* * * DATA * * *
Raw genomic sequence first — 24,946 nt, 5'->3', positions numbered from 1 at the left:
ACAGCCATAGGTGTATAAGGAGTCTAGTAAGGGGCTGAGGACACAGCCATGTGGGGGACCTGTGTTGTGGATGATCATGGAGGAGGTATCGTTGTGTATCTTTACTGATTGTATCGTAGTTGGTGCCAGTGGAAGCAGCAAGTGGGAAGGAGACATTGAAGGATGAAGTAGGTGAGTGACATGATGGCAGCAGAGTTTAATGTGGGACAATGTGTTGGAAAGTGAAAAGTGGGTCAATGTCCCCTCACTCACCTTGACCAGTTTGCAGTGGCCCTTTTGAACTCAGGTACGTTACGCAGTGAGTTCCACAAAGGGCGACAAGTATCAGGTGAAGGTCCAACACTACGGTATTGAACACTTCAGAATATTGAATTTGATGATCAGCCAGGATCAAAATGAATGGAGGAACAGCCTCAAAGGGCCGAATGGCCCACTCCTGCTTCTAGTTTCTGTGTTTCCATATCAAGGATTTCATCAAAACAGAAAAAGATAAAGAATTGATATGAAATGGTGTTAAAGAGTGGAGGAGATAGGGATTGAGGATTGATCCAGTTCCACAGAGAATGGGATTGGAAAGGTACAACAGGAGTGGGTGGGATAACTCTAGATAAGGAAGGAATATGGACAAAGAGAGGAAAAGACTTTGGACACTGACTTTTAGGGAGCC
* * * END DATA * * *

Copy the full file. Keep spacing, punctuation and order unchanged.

Raw genomic sequence first — 24,946 nt, 5'->3', positions numbered from 1 at the left:
ACAGCCATAGGTGTATAAGGAGTCTAGTAAGGGGCTGAGGACACAGCCATGTGGGGGACCTGTGTTGTGGATGATCATGGAGGAGGTATCGTTGTGTATCTTTACTGATTGTATCGTAGTTGGTGCCAGTGGAAGCAGCAAGTGGGAAGGAGACATTGAAGGATGAAGTAGGTGAGTGACATGATGGCAGCAGAGTTTAATGTGGGACAATGTGTTGGAAAGTGAAAAGTGGGTCAATGTCCCCTCACTCACCTTGACCAGTTTGCAGTGGCCCTTTTGAACTCAGGTACGTTACGCAGTGAGTTCCACAAAGGGCGACAAGTATCAGGTGAAGGTCCAACACTACGGTATTGAACACTTCAGAATATTGAATTTGATGATCAGCCAGGATCAAAATGAATGGAGGAACAGCCTCAAAGGGCCGAATGGCCCACTCCTGCTTCTAGTTTCTGTGTTTCCATATCAAGGATTTCATCAAAACAGAAAAAGATAAAGAATTGATATGAAATGGTGTTAAAGAGTGGAGGAGATAGGGATTGAGGATTGATCCAGTTCCACAGAGAATGGGATTGGAAAGGTACAACAGGAGTGGGTGGGATAACTCTAGATAAGGAAGGAATATGGACAAAGAGAGGAAAAGACTTTGGACACTGACTTTTAGGGAGCC